Monday, January 28, 2008

The People that Time Forgot: Part 1

The film opens with a view of a very nineteenth century looking ship, considering it’s supposed to be 1918. The ship is supposed to be a Royal Naval one which makes all the sails even odder. Perhaps it’s a special Antarctic survey vessel.

Anyway, on the bridge is a collection of largely British character actors being photographed by Sarah Douglas with a Princess Leia hairdo. Patrick (son of John) Wayne plays Ben McBride a friend of Tyler (Doug McLure) who was lost on the island of Caprona in earlier The Land That Time Forgot. That film was a surprise hit, hence this less well thought of, sequel. McBride has organised this expedition, having found Tyler’s message in a thermos, and it is being funded by Lady Charlotte Cunningham’s (Douglas) father, a newspaper magnate. Son of John (Johnson?) doesn’t want a woman on the trip, of course, and this leads to much not very witty repartee between the two leads (with one exception, see below).

Nice ship, shame about the mountains

Eventually the ship gets ice bound as it reaches Caprona which is quite a bad matte painting which is a shame as the ship model is not bad. Four of our adventurers, Son of John, Lady Charlotte, a bumbling British scientist, Norfolk (played by classic character actor Thorley Walters who in a fifty-five year career was usually cast as a major in the army) and Hogan an American from McBride’s fighter unit in the Great War, set off in an amphibian plane. Hogan is played by Shane Rimmer. Yes, it is Scott Tracy from Thunderbirds. Rimmer made a very good career by playing Americans in lots of British films (although he is actually a Canadian from Toronto). This must be one of his bigger roles.

Nice plane!

After a flight over snowy mountains (a mixture of real ones and models) they barely crest a rise and suddenly there is Caprona.

Equally suddenly there is a pterodactyl. It’s not actually a pteranodon, either, which is surprising for this sort of film.

It's behind you!

The rather rubber pterodactyl attacks the plane whilst Scott Tracey ineffectually blasts at it with his nose mounted machine gun. He was a much better shot in Thunderbirds!

In fact, it is the stupid flying reptile sticking it’s beak in the pusher propeller that does for it rather than the marksmanship of the adventurers.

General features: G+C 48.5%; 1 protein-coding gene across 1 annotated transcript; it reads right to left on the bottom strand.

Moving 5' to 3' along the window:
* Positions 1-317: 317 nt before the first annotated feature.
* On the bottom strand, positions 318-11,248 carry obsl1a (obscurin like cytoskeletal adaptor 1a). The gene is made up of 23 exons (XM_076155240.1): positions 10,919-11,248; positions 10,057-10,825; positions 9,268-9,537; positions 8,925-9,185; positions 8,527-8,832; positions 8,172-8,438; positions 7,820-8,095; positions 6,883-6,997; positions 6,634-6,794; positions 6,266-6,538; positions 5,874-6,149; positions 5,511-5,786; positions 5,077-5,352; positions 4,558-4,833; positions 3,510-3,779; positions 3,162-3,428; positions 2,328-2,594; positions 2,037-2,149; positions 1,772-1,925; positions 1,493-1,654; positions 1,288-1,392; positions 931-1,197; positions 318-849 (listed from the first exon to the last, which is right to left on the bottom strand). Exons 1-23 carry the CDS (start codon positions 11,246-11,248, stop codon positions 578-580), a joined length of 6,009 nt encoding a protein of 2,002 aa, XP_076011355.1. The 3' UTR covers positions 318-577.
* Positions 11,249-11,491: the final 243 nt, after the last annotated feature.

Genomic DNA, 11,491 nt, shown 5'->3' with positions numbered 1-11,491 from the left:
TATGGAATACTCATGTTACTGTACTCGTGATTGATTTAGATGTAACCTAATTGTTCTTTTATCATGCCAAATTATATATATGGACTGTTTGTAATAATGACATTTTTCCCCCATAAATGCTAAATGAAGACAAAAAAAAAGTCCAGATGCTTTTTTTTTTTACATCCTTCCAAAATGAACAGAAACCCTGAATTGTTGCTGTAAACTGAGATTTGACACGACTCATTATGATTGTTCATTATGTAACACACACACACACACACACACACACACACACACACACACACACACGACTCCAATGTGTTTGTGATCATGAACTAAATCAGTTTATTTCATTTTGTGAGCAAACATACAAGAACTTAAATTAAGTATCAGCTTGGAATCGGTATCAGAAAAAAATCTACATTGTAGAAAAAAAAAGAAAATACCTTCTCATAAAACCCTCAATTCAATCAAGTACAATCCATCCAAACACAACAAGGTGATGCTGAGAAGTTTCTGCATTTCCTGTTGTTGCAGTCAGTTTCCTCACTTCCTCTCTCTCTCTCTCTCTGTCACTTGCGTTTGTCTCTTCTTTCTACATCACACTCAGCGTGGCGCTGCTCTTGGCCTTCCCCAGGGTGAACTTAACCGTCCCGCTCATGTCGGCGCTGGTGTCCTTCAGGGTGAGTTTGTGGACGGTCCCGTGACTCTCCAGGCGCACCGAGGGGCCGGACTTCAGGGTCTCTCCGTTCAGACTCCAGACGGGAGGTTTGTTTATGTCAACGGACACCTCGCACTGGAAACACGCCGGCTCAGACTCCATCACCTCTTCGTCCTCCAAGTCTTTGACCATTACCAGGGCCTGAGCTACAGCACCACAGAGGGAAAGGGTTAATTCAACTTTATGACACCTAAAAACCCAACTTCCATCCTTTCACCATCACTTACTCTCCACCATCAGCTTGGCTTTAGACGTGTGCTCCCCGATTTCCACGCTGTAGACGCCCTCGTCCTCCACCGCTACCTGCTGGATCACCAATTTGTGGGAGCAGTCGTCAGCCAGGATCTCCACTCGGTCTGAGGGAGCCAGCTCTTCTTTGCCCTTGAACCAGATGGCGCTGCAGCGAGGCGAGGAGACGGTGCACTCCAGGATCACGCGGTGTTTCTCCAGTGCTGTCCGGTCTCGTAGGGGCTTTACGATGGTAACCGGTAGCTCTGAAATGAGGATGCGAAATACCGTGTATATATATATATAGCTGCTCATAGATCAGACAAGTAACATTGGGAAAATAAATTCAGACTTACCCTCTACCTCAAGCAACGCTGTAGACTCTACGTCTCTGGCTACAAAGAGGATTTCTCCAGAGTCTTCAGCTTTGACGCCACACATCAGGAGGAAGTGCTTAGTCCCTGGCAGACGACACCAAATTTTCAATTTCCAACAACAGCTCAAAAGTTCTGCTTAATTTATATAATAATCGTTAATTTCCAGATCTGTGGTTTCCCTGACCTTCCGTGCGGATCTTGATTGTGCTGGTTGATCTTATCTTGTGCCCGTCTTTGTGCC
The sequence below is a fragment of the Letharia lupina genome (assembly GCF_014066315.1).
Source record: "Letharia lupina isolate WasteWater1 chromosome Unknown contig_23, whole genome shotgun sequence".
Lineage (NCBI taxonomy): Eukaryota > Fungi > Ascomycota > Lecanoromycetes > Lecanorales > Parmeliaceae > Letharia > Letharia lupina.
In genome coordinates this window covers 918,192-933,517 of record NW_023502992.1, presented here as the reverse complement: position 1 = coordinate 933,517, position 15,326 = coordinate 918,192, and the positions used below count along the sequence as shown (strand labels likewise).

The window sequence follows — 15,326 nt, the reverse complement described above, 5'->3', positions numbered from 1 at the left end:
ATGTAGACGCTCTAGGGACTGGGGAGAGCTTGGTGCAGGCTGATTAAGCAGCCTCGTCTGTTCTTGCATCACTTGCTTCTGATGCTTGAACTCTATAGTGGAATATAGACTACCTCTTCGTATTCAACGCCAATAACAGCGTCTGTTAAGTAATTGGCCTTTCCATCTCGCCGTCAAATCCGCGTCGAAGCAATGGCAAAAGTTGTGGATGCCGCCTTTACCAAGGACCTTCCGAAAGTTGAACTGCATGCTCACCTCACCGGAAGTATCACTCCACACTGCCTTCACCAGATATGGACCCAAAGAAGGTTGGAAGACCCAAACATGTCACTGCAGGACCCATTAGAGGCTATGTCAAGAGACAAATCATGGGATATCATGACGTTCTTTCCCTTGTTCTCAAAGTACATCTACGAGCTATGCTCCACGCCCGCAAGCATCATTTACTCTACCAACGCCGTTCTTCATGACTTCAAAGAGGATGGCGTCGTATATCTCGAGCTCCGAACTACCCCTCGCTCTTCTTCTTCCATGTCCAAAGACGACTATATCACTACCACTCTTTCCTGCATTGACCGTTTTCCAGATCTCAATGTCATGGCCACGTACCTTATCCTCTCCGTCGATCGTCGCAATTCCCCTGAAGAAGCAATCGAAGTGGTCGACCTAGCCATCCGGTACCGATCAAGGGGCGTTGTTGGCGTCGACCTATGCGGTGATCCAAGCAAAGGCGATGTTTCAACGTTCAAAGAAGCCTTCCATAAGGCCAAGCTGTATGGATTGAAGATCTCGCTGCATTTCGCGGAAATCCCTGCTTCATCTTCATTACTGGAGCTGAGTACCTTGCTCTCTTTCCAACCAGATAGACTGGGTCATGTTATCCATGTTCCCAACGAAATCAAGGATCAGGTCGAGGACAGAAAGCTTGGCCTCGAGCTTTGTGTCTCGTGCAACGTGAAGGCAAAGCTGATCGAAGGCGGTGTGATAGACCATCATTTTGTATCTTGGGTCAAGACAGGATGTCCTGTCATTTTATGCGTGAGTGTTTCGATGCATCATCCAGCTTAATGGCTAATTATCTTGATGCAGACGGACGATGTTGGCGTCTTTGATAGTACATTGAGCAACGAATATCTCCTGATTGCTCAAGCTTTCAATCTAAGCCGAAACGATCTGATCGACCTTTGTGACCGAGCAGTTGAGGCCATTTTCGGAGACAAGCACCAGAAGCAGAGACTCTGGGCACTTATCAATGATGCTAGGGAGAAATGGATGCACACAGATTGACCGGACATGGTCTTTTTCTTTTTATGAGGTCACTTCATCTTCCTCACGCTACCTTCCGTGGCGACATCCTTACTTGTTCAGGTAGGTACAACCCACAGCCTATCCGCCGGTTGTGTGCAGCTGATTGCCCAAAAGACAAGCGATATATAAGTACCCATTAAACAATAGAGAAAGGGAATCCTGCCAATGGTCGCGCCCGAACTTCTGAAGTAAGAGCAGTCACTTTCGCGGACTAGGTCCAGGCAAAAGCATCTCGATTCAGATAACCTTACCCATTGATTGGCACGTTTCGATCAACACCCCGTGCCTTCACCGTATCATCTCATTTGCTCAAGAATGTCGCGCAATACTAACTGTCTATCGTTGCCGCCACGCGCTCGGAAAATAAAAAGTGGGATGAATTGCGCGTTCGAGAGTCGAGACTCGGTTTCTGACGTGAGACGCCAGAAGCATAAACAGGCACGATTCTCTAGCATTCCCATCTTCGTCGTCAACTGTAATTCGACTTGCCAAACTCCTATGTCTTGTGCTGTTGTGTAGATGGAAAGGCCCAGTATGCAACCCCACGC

Ark! Ark!

It squawks pathetically and drops like..well, like a rubber pterodactyl, actually.

Not surprisingly, the plane crash lands and skids across a model landscape before coming to a halt in a barren valley somewhere in Spain. Actually, the locations in the film are far better than the earlier The Land that Time Forgot and convincingly give the idea of a lost continent. Scott, sorry Hogan, is forced to get to work on the plane whilst Lady Charlotte climbs a hill (in a very nice, tight pair of jodhpurs) so she can take a photograph of the plane. She spots some moving spikes and persuades Son of John to pose with them in the background.

All our budget went on flying you over from America

Poor SoJ is surprised to discover that the spikes belong to a rather lumpy Stegosaurus. The dinosaurs aren’t up to much in the film, sadly, and there is no attempt at a realistic skin texture which you would have got if they could have afforded Harryhausen. They use the Stegosaurus to drag the plane out of wherever it was stuck but stupidly hadn’t worked out how to stop the dinosaur running off with the plane. Yes, they hadn’t realised that if you couldn’t get the dino to stop you would need to untie it or be ready with an axe. Sof J has to make a heroic dash with a knife.

Eventually, they leave Scott to fix the plane whilst they trek off to find Tyler. After some typical walking shots we hear a dinosaur followed by a scream.

Dana Gillespie goes for cavegirl immortality

An impossibly busty cavegirl appears pursued by two lumpy dinosaurs which our hero eventually scares off.

Somehow I think they may not be on location in this shot.

The cavegirl speaks English and has a Bowie knife so they soon work out that she was a friend of Tyler. A very close friend of Tyler. And why not?

Ajor, the cavegirl (played by Dana Gillespie, more of whom another day) isn’t wearing a fur bikini but rather a short mini dress. With no front, and slits up the side. But who cares? She looks tremendous in it. Sarah Douglas delivers her line to Son of John “a genuine cavegirl; suit you perfectly!” beautifully and she is one of the best things in the film.

Tyler and Lisa (Susan Penhaligon in the first film) lived with the Ga-lu, Ajor’s stone age tribe and taught them useful things like agriculture, science and how to make low cut dresses. But then a more advanced tribe (there was all that nonsense about evolution at different rates in the first film), the Naga, captured them four months previously and will sacrifice them to their volcano god. They realise that they must set off to rescue Tyler.

Meanwhile. Scott Tracy is happily blasting pterodactyls out of the sky whilst he repairs the plane.

As the others trek over the spectacular scenery Lady Charlotte has to show that she is really a girl underneath, and not a tough old feminist, when she screams like a girl just because a tarantula lands on her. Fair enough, I say.

Suddenly there are two cavemen from Ajor’s tribe running towards them, pursued by a nasty looking bunch of bad guys. What next? Part two soon.

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